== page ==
I’m guessing you’ve already thought about your savings in the context of working towards retirement. But what about an unforeseen expense? Without solid preparation, that could wipe out everything you’ve got.
A good rule of thumb is to have six months of expenses in reserve in case you lose your job – or in this case, something more devastating were to happen.
That being said, there’s not necessarily a “right” answer to what to have in reserve. Especially when you’re living paycheck to paycheck struggling to put anything away. Some people feel just fine having a couple of months of income in reserve. Some feel better having a full year set aside. Whatever your number is – make it a priority to build up enough that you could survive while you wait for insurance to kick in if something catastrophic were to happen.
And while we’re on the subject, if you are occasionally living beyond your paycheck, a better savings goal is to set aside funds to cover a number of months of expenses rather than just reserving a few months of your income. You know, just in case. But savings and budget strategies are probably topics for another post.
- For more information and tips on homeowners and renters insurance, check out www.usa.gov/property-insurance.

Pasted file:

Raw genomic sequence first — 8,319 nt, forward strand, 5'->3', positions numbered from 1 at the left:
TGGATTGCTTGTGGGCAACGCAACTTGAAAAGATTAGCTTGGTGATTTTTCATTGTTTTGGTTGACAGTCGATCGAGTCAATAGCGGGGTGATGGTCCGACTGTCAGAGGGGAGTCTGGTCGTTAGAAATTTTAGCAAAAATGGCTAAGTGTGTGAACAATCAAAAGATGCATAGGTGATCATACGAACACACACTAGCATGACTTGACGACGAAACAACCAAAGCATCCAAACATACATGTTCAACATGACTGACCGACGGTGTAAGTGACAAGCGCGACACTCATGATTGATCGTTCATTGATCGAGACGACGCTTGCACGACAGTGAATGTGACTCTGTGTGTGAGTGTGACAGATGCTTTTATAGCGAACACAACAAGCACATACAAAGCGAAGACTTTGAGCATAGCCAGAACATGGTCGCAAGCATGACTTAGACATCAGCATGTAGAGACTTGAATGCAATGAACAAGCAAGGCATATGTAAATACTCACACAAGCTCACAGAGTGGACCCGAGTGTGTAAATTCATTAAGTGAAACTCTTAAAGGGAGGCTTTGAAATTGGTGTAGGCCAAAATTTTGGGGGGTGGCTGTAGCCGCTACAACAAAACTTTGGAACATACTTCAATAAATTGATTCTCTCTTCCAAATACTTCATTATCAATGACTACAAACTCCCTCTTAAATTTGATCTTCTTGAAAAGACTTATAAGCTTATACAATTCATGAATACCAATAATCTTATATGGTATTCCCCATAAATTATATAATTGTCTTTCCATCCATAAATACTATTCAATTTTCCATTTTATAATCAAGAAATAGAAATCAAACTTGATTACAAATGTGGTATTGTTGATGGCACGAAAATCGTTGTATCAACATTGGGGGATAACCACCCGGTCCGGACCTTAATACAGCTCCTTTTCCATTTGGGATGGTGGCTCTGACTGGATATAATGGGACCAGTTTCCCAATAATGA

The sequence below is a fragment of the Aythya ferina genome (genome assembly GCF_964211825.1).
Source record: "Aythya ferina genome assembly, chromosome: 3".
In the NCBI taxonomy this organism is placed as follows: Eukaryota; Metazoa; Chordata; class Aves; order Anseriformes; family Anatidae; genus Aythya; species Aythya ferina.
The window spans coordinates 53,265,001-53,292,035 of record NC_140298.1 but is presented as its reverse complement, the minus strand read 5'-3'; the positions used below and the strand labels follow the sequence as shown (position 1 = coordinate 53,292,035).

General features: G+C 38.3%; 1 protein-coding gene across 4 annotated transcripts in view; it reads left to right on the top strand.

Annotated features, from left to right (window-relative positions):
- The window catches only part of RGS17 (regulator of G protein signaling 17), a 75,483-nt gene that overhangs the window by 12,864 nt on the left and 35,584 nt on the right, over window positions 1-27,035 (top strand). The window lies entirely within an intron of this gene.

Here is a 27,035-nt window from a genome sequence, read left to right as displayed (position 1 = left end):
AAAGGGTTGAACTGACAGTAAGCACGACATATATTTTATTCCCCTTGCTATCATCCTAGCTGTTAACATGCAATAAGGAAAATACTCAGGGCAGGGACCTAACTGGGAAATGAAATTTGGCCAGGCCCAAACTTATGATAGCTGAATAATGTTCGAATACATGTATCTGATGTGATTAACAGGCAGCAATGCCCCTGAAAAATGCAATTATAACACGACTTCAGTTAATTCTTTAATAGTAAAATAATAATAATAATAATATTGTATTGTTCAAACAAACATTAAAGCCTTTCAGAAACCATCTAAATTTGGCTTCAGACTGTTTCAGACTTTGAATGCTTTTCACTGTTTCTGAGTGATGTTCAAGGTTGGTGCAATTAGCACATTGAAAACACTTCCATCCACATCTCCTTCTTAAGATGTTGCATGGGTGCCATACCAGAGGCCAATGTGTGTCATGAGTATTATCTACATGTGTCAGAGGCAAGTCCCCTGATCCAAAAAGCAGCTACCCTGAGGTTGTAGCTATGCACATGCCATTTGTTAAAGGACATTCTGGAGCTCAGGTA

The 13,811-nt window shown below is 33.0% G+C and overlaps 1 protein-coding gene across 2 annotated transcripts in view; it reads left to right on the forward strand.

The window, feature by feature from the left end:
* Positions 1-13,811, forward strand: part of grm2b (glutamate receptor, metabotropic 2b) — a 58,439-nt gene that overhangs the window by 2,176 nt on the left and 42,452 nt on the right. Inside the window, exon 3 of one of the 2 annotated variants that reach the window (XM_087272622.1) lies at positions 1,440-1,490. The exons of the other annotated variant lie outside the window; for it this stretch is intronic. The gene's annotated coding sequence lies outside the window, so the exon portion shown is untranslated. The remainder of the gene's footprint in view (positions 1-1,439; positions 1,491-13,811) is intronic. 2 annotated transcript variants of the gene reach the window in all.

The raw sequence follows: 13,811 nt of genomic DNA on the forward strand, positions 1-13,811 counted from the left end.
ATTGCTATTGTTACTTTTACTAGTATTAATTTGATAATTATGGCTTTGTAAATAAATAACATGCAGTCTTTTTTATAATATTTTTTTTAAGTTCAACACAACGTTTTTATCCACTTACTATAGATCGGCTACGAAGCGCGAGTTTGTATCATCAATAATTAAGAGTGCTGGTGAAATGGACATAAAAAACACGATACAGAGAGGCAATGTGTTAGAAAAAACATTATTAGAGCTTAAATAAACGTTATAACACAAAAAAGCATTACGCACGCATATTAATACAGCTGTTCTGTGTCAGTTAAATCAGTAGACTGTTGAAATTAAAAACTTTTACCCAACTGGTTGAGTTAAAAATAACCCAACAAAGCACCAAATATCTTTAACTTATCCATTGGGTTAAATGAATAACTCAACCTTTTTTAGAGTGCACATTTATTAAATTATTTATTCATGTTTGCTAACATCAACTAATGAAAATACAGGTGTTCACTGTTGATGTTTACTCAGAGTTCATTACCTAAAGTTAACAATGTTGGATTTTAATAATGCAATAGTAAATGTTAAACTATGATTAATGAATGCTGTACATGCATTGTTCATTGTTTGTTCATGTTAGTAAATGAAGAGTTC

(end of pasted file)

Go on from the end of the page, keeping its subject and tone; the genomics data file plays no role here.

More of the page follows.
- FEMA also has some great resources on how to make sure you have documented your belongings and are properly insured.
Getting together a financial emergency plan together is just one step in making sure you’re prepared for a catastrophe.
You also need to put together a “go-book” of all important documents, identification, and contacts – financial and otherwise. You’ll want to put together a family emergency plan and make sure every family member understands it. And you’ll want to gather emergency supplies in one place. Supplies that will enable you to shelter in place or to evacuate.
In the next couple of posts, we’ll tackle all of this. We’ve done the work to make it easy for you to get your emergency plan together. You can get access to all the checklists and guides in our resource library FOR FREE here.
I’d love your thoughts. Do you have any good tips or tricks for making sure you have the resources to survive a disaster? Comment below!